The bad answer Dawkins offers in the present book follows the same line that he took in The Selfish Gene: it’s all in aid of the DNA. ‘What are living things really [sic] for ... The answer is DNA. It is a profound and precise answer and the argument is watertight.’ The idea is that, from the gene’s point of view, organisms are just ‘survival machines’ whose purpose is to house and propagate the DNA that shaped them. A creature’s only function in life (or in death, for that matter; see Dawkins’s adaptationist treatment of the evolution of altruism) is to mediate the proliferation, down through the generations, of the genes that it carries. Likewise for the parts of creatures: ‘The peacock’s beak, by picking up food that keeps the peacock alive, is a tool for indirectly spreading instructions for making peacock beaks’ (i.e. for spreading the peacock’s DNA). It is, according to Dawkins, the preservation of the genetic instructions themselves that is the point of the operation.

But that doesn’t work, since you could tell the story just as well from the point of view of any other of the creature’s heritable traits; there’s nothing special, in this respect, about its genetic endowment. For example, here’s the Cycle of Generation as it appears from the point of view of the peacock’s selfish beak:

Maybe genes think what beaks are for is to help make more genes, but what do they know about philosophy? Beaks see life steadily and they see it whole, and they think what genes are for is to help make more beaks. The apparatus – a survival machine, if that amuses you – works like this: beaks help to ensure the proliferation of peacocks, which help to ensure the proliferation of peacock DNA, which helps to ensure the proliferation of instructions to make more peacocks’ beaks, which helps to make more peacock beaks. The beaks are the point; the beaks are what it’s all ‘for’. The rest is just mechanics.

What’s wrong with this nonsense is that peacocks’ beaks don’t have points of view (or wants, or preferences), selfish or otherwise. And genes don’t either, not even ‘unconsciously’, though Dawkins is often confused between denying that evolutionary design is literally conscious and denying that it is literally design. It’s the latter that’s the issue. All that happens is this: microscopic variations cause macroscopic effects, as an indirect consequence of which sometimes the variants proliferate and sometimes they don’t. That’s all there is; there’s a lot of ‘because’ out there, but there isn’t any ‘for’.

In a certain sense, none of the teleological fooling around actually matters (which is, I guess, why Dawkins is prepared to indulge in it so freely). When you actually start to do the science, the metaphors drop out and statistics take over. So I wouldn’t fuss about it except that, like Dawkins, I take science philosophically seriously; good science is as close as we ever get to the literal truth about how things are. I’m displeased with Dawkins’s pop gloss on evolutionary theory because I think it gets in the way of seeing how science shows the world to be; and that, I would have thought, is what the populariser of science-as-philosophy should most seek to convey. Dawkins is rather proud of his hard-headedness (he writes ‘sensitive’ in sneer-quotes to show how tough he is); but in fact his naturalism doesn’t go nearly deep enough. Certainly it doesn’t go as deep as Darwin’s.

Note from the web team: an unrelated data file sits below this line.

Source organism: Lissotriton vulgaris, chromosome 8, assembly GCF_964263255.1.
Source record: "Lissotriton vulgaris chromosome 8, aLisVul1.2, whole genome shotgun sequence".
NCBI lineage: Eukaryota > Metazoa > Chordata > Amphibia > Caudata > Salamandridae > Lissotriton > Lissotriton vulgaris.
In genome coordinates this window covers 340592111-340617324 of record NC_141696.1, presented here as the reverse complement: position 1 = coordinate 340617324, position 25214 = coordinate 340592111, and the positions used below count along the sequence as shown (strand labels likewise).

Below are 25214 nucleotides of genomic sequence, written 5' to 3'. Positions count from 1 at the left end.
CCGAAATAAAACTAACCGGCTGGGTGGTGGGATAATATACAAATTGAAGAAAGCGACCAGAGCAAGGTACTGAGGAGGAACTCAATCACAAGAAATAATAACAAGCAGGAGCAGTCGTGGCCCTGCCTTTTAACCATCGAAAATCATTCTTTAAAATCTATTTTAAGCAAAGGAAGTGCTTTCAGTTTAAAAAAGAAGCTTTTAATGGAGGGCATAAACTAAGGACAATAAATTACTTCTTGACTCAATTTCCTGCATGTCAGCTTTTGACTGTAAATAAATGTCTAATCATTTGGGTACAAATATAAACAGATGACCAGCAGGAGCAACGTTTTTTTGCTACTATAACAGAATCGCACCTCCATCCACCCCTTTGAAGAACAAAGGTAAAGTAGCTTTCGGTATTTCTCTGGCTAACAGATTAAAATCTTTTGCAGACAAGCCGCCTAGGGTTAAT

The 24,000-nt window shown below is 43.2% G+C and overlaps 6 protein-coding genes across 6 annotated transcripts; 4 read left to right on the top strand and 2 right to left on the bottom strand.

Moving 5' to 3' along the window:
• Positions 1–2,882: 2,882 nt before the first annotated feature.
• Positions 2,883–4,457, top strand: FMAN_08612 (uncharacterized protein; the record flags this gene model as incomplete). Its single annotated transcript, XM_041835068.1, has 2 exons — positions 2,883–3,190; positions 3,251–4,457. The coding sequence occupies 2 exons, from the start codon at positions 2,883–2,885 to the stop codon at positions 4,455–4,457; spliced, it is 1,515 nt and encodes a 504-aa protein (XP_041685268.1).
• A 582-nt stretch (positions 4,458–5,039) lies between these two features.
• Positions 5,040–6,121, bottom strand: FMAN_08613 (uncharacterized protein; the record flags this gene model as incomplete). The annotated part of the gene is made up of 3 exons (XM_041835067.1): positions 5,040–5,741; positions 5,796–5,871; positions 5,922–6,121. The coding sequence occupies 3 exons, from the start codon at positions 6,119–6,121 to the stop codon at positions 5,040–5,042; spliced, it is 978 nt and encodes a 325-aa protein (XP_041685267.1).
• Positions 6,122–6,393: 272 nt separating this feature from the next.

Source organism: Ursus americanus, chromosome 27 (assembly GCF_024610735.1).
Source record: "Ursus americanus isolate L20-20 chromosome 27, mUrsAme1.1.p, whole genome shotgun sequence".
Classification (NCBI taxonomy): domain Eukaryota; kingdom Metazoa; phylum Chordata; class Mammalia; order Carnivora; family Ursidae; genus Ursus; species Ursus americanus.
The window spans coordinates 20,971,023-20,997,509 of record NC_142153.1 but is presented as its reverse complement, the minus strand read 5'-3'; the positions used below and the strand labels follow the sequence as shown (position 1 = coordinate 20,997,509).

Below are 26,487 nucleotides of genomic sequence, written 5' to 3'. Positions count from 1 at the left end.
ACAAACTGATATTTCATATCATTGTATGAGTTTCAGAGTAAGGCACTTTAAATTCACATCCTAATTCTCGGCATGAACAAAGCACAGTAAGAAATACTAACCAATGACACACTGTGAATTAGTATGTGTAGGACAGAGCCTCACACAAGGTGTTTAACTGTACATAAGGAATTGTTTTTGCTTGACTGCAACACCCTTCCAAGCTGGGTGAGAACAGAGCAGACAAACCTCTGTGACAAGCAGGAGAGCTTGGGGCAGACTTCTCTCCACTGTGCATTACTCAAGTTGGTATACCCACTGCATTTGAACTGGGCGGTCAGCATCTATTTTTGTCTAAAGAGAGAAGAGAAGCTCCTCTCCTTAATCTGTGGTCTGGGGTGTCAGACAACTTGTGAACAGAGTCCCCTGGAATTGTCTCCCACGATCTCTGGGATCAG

It’s very hard to get this right because our penchant for teleology – for explaining things on the model of agents, with their beliefs, goals and desires – is inveterate, and probably itself innate. We are forever wanting to know what things are for, and we don’t like having to take Nothing for an answer. That gives us a wonderful head start on understanding the practical psychology of ourselves and our conspecifics; but it is one of the (no doubt many) respects in which we aren’t kinds of creatures ideally equipped for doing natural science. Still, I think that sometimes, out of the corner of an eye, ‘at the moment which is not of action or inaction’, one can glimpse the true scientific vision: austere, tragic, alienated and supremely beautiful. A world that isn’t for anything; a world that is just there.

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Vol. 18 No. 9 · 9 May 1996

Jerry Fodor (LRB, 18 April) writes: ‘It is one thing to show that evolution might have been mostly adaptation; it is another thing to show that it actually was.’ It is not hard to understand why Richard Dawkins’s book addressed the first of these propositions. The heaviest stone thrown at Darwinism (and still being thrown by those who should know better) has always been that life on earth could not have evolved that way. As Fodor concedes: it could. As for the second proposition, it is one thing to assert that evolution might have occurred in some quite different way; it is another thing to suggest what that other way could possibly have been. So far no credible alternative has come to light.